When football challenges misogyny
An Indonesian programme taking a less travelled path to tackle gender inequity
When Hans Sraun grew up in Papua, a cluster of islands on Indonesia’s east coast, he had a completely different view of women than he does now. Gender equity was something he had never heard about, let alone experienced.
In the nineteen-year-old’s village, he learned to see men as superior across many aspects of life. Not only was football thought of as a sport belonging entirely to men, but he believed a woman’s role was to receive and follow orders.
“Where I grew up, women are not just seen as second-class citizens, it’s even lower,” explained Hans. “You could say third or fourth and so on.”
This dynamic was all he ever knew, so he never questioned it. That is until he moved to West Java’s capital Bandung and joined Pledge United.
The programme from Inspire Indonesia, a football for good organisation, takes a less travelled path to help tackle an all-too-widespread issue. Young women in Indonesia face high rates of gender-based violence and nearly a quarter of all East Asian women are rape survivors according to a 2016 UNICEF study. The study also found half of first-time offenders of gender-based violence were teenagers.
Often, tackling gender inequity is framed as a discussion for women and girls. The focus is on equipping them with tools to create space for themselves in traditionally men-dominated sectors and navigate traumas.
While undoubtedly an important piece to the puzzle, Pledge United takes a different approach. Through football, the programme works with boys to challenge current notions around masculinity and reduce gender-based violence.
Twice a week Ryanado Tumbel, a Pledge United coach on the island of Lombok, heads to school to lead football practice. He consistently works with his players on football and life, building trust so he can present new ideas.
When he started introducing topics around gender equity, he recalls the first sessions feeling a bit odd.
“It was quite awkward,” said Ryanado. “This was the first time the boys heard about gender equality.
“They kept questioning why a coach is delivering these kinds of values at training.”
But after a few sessions, Ryanado felt a turn. He credits part of his success with being able to shift mindsets to Pledge United’s strategy to work with young people. Most of his players are open to seeing the world from new perspectives.
For Hans, it was one particular practice where a flip switched. His Pledge United coach proposed that his players should treat women the same way they want to be treated.
“That session touched my heart,” reflected Hans.
“I would say that was my moment of truth. That’s when I became firm in changing my mindset.”
Pledge United’s impact stretches far beyond Hans. The programme runs in 36 locations across Indonesia and is in India and South Africa as well. To date over 27,000 boys have been impacted in Indonesia alone.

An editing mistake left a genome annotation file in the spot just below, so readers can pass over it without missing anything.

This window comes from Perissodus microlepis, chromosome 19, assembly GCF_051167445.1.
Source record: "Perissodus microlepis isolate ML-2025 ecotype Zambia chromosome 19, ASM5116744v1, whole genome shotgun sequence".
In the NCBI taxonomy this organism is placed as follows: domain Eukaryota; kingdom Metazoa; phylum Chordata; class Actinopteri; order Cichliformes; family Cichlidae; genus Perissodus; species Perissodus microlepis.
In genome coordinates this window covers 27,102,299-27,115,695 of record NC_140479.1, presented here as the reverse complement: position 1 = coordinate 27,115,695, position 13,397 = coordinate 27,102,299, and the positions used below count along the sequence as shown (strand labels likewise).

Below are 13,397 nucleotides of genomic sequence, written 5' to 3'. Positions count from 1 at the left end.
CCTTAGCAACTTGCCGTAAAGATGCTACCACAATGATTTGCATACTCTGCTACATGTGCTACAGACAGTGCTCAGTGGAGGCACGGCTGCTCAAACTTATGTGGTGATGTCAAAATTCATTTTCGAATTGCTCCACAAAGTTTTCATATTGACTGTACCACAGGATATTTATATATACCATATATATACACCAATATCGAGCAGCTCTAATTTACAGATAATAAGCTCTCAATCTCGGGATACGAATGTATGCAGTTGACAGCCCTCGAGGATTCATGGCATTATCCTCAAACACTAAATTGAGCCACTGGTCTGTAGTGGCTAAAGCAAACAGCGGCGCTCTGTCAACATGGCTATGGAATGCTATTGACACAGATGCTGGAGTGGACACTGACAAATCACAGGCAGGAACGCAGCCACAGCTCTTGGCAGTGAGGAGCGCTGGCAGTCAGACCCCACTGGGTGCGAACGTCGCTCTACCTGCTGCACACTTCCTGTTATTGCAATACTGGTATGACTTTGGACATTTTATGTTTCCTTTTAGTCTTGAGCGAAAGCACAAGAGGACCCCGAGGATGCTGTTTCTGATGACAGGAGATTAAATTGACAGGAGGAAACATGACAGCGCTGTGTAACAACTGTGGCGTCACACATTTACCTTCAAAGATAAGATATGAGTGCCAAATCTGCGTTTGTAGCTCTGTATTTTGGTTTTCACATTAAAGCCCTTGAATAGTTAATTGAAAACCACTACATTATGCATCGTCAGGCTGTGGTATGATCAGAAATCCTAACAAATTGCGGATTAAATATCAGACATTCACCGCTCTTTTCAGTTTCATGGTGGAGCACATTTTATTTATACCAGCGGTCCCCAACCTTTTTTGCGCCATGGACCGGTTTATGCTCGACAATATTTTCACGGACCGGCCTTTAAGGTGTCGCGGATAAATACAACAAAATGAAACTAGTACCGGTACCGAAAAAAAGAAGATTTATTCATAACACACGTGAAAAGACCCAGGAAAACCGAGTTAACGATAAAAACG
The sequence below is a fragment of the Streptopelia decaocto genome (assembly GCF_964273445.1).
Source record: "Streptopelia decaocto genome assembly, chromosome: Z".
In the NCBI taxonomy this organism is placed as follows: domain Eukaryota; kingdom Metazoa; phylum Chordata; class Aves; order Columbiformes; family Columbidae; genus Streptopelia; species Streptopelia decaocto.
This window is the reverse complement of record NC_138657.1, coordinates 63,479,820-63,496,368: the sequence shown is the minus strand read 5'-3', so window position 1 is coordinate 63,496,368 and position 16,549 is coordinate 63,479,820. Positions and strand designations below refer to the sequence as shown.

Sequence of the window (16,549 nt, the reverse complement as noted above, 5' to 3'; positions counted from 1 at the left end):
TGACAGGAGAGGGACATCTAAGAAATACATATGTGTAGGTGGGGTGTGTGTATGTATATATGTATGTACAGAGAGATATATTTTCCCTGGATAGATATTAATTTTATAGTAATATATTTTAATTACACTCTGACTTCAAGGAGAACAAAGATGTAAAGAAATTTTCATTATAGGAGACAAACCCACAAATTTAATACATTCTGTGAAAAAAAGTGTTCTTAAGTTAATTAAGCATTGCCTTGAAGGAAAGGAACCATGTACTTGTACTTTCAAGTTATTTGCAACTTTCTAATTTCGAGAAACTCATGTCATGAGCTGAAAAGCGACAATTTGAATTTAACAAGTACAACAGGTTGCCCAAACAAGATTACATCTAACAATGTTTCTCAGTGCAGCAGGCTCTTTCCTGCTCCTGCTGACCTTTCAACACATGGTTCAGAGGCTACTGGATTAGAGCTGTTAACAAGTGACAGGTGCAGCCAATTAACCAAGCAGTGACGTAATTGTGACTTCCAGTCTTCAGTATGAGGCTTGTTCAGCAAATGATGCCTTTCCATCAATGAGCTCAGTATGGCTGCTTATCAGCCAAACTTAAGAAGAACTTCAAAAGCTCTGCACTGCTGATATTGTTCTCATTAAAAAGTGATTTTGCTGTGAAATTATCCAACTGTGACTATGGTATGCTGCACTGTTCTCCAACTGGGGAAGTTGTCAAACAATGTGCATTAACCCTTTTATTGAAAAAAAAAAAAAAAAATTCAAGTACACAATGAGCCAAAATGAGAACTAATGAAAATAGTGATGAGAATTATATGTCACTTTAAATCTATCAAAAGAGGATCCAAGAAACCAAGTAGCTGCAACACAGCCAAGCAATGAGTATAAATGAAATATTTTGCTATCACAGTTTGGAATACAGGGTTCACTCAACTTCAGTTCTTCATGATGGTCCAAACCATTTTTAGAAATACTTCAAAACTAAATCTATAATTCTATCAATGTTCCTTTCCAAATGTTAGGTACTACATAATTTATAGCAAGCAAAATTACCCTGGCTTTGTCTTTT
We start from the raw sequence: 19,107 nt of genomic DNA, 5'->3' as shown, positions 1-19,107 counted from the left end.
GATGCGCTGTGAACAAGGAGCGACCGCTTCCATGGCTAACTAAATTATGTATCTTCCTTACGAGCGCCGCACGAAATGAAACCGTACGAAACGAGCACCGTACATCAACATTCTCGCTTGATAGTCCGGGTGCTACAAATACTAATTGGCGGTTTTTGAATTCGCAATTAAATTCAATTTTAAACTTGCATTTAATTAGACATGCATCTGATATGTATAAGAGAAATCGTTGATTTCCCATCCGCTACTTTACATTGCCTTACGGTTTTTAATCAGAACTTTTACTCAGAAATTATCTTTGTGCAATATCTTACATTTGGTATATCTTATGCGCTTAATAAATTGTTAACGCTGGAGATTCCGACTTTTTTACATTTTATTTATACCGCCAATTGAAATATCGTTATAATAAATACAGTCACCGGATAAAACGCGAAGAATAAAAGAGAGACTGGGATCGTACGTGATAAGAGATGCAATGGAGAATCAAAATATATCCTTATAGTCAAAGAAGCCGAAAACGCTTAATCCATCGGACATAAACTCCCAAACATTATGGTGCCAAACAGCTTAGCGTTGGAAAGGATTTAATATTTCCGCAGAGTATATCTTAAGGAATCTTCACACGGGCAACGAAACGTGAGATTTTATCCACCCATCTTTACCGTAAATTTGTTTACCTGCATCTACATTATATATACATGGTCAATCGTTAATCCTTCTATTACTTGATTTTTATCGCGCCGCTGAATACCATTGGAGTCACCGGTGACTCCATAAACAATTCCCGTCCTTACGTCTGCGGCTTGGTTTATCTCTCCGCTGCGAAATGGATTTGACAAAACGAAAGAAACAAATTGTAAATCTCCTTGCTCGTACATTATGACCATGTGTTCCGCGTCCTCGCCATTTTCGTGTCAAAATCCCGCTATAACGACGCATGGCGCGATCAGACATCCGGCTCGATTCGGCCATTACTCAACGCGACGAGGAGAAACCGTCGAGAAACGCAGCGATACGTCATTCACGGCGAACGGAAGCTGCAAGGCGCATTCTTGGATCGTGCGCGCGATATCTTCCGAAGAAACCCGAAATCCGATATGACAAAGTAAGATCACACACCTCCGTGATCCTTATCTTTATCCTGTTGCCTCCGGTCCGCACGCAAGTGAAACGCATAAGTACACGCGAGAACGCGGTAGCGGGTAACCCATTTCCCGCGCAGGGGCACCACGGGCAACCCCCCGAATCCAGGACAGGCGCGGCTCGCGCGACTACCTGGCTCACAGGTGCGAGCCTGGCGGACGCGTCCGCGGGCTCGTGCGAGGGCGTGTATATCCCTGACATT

Girls in Hans’ community have started noticing major changes thanks to Pledge United.
“Sometimes I think my friends got hit by a big wave when I see the difference in their behaviour,” said Oktavia Widiatul Aula “La”, an 18-year-old girl at Hans’ school.
Before the programme started working in her community, she remembers she and her friends feeling scared to walk in front of boys out of fear of being cat called constantly.
But now she feels more comfortable and confident. Boys from Pledge United have started sticking up for her – telling the other boys to stop mistreating women.
“I feel like they would fight for me,” noted La. “I never thought this would happen before.”
Not all the boys in Hans’ circle have taken Pledge United’s lessons to heart though. Some still hold onto the same mindset Hans used to have. But the young footballer believes if he keeps doing the right thing, his friends will catch on to the importance of gender equity.
For Hans, shifting the culture he grew up around for the better isn’t just up to him. It requires everyone doing their part.
“I really hope that gender inequity will be resolved in Indonesia,” said Hans.
“It’s a big country with a big population and it takes everyone's contribution - men and women working together to revive this country. If men just think of their ego, then it will take forever.”
La agrees, highlighting the important role she sees a programme like Pledge United could play in her country’s future.
“I think Pledge United should be taught all over the country,” said La.
“I really want boys to see that girls can do anything. The only difference is our gender, but we have the same rights.
“The boys need to join this programme.”